The speech from Kjersti Løken Stavrums
I am here on behalf of the jury of Anne Jacobsen's Memorial Award (see the members of the jury under)
Anne was warm, and she was engaged. She was eager to create partnerships and cooperation, contribute to innovation and promote fact-based media – to empower a fact-based society.
Just as Bellingcat, whom we have awarded her prize this year.
I must admit; I miss Anne from all my heart. We in the jury miss Anne. Most of all though, I miss her big hugs.
We shall see if Bellingcat can hug too!
Bellingcat is a renowned open-source investigative journalism collective founded in 2014 by Eliot Higgins. The group has garnered international acclaim for its groundbreaking investigative journalism, which utilizes cutting-edge open-source techniques to uncover hidden truths and verify information. The organization has played a crucial role in exposing numerous high-profile incidents and bringing them to the global public's attention.
Bellingcat is awarded the prize due to their unwavering commitment to transparent and reliable journalism. We, in the jury, particularly highlight Bellingcat's Ukraine database. Starting the collection of incidents resulting in potential civilian harm from the very first day of the Russian invasion, their ambition is to provide digital evidence of war crimes that can hold up in court.
The jury also notes that the organization has consistently demonstrated its ability to hold powerful entities accountable, shedding light on important issues such as the Syrian civil war, the downing of Malaysia Airlines Flight MH17 and the poisoning of former Russian spy Sergei Skripal, among many other cases.
The jury praise Bellingcat's innovative approach to journalism. We think they represent the future of investigative journalism, as they harness cutting-edge technology to expose the truth and foster a culture of collaboration and openness.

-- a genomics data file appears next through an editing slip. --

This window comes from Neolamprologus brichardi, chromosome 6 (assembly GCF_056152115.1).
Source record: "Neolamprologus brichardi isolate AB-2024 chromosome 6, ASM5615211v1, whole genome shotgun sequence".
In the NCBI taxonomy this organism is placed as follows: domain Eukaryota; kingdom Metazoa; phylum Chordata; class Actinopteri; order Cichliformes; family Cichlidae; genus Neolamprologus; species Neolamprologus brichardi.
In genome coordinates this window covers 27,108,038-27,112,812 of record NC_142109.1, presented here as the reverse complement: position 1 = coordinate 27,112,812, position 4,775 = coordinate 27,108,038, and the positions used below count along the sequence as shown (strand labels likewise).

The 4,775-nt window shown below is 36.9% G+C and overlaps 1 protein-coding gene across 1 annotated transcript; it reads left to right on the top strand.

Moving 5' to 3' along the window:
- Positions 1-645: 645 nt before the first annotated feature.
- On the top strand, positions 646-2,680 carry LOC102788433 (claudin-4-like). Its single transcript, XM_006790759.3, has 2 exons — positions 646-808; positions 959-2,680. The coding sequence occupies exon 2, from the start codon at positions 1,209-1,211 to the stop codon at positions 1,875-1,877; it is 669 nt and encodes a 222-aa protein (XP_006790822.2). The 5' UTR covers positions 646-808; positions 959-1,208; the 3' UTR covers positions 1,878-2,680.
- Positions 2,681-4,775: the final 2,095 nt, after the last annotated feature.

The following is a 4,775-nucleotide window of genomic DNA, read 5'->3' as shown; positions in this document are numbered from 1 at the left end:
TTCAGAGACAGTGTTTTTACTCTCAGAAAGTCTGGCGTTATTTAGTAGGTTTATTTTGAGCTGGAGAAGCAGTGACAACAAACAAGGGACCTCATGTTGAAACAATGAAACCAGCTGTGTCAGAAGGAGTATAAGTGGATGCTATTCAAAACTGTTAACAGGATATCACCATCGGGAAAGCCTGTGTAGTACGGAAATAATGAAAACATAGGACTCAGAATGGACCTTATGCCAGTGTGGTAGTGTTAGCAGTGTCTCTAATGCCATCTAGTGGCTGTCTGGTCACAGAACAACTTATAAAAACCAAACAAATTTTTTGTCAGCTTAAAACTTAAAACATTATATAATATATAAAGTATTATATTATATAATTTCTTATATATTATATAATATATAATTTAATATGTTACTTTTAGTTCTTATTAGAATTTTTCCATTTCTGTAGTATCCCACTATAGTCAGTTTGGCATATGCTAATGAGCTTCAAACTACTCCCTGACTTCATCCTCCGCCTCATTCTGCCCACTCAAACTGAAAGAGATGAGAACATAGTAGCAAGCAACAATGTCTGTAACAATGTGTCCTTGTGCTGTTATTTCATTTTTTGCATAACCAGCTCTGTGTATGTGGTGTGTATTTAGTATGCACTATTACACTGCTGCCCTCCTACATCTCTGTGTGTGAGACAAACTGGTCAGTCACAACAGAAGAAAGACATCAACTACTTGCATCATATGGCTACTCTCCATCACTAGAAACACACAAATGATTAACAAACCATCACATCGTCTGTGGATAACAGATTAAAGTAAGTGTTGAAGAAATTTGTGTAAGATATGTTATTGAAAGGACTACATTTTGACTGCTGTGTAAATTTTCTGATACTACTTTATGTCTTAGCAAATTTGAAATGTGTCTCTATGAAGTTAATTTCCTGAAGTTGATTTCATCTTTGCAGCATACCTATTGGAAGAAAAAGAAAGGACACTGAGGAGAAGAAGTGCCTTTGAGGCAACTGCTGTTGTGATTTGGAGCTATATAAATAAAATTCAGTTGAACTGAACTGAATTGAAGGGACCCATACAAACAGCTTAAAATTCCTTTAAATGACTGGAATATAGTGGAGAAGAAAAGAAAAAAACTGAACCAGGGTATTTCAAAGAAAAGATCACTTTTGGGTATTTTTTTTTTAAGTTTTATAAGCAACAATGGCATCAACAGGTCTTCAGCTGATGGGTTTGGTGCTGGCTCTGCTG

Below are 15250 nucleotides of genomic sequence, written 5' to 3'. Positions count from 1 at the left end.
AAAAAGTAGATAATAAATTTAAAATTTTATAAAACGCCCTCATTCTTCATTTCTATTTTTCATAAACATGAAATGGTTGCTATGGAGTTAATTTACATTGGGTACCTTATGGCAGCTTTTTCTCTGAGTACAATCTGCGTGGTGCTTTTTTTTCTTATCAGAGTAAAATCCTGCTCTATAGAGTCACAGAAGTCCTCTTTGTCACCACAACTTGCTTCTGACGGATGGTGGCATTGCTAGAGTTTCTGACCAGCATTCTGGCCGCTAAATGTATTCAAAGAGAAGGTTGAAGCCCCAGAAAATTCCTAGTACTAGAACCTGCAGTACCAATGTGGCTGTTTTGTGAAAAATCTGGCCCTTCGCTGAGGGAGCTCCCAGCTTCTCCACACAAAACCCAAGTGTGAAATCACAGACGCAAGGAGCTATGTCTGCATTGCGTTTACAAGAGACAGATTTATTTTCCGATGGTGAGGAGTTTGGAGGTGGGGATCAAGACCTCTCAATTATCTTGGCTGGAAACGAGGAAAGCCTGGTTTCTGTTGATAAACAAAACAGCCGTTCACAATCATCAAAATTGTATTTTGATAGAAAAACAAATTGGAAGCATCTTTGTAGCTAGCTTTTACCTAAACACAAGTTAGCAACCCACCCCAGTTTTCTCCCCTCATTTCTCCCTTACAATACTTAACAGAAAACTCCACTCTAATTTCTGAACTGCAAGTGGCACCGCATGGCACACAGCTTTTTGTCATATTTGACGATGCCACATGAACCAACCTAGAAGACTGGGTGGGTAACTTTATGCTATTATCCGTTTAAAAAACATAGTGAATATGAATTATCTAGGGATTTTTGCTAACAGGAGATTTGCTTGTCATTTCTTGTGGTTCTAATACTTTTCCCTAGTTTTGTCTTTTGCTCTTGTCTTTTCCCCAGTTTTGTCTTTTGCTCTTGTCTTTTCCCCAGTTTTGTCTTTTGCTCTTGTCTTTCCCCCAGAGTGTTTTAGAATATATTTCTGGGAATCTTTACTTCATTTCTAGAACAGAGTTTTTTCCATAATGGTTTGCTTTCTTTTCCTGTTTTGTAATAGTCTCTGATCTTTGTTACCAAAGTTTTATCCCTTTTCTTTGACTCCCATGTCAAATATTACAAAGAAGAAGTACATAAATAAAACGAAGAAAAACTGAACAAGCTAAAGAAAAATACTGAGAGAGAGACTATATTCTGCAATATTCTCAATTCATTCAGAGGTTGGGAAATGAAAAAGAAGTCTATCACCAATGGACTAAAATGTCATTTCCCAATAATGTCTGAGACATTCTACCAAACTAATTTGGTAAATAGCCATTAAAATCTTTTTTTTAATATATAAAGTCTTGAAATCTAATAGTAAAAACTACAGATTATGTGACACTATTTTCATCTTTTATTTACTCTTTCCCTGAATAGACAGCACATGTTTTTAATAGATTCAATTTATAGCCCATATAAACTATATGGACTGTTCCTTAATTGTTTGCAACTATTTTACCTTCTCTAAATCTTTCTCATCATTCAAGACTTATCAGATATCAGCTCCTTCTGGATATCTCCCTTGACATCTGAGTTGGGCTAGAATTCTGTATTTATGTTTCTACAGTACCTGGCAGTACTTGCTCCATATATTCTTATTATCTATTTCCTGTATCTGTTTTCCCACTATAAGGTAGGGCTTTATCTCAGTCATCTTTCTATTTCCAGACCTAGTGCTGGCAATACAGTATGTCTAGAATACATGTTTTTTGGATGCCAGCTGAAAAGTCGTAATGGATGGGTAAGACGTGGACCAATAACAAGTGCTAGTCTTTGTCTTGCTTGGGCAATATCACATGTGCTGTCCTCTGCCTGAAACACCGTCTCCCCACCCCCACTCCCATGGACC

Bellingcat's fact-based reporting and commitment to transparency have redefined the media landscape.
Bellingcat has, in essence, expanded the scope of what can be the expected output of world-class investigative journalism. Bellingcat is immensely inspiring in a world often clouded by falsehoods and deception. We proudly recognize their unwavering pursuit of truth.
The Memorial Award committee has the following members:
- Kjersti Løken Stavrum, CEO of Tinius Trust
- Øyulf Hjertenes, Director at Schibsted and Chair of the Board of Media City Bergen AS
- Ragnar Christensen, Former Regional Director at NRK Rogaland
- Leif Ove Larsen, Professor at the Department for information and media sciences at the University of Bergen
- Are Tverberg, Team leader at TV 2
- Petter Ole Jakobsen, Innovation Officer at Vizrt and Former Board Member at Media City Bergen AS
- Geir Terje Ruud, owner/founder of Ruud & Company
- Charlotte Vindenæs, Head of Communication at Media City Bergen AS (Administrative support)
- Helge O. Svela, CEO of Media City Bergen AS (Administrative support)
The speech from Dessi Lange-Damianova from Bellingcat
Thank you Ms Stavrum for your kind words of introduction.
Ladies and gentlemen, dear hosts at Media City Bergen, dear guests and organisers of the Future Week conference, dear family of Anne Jacobsen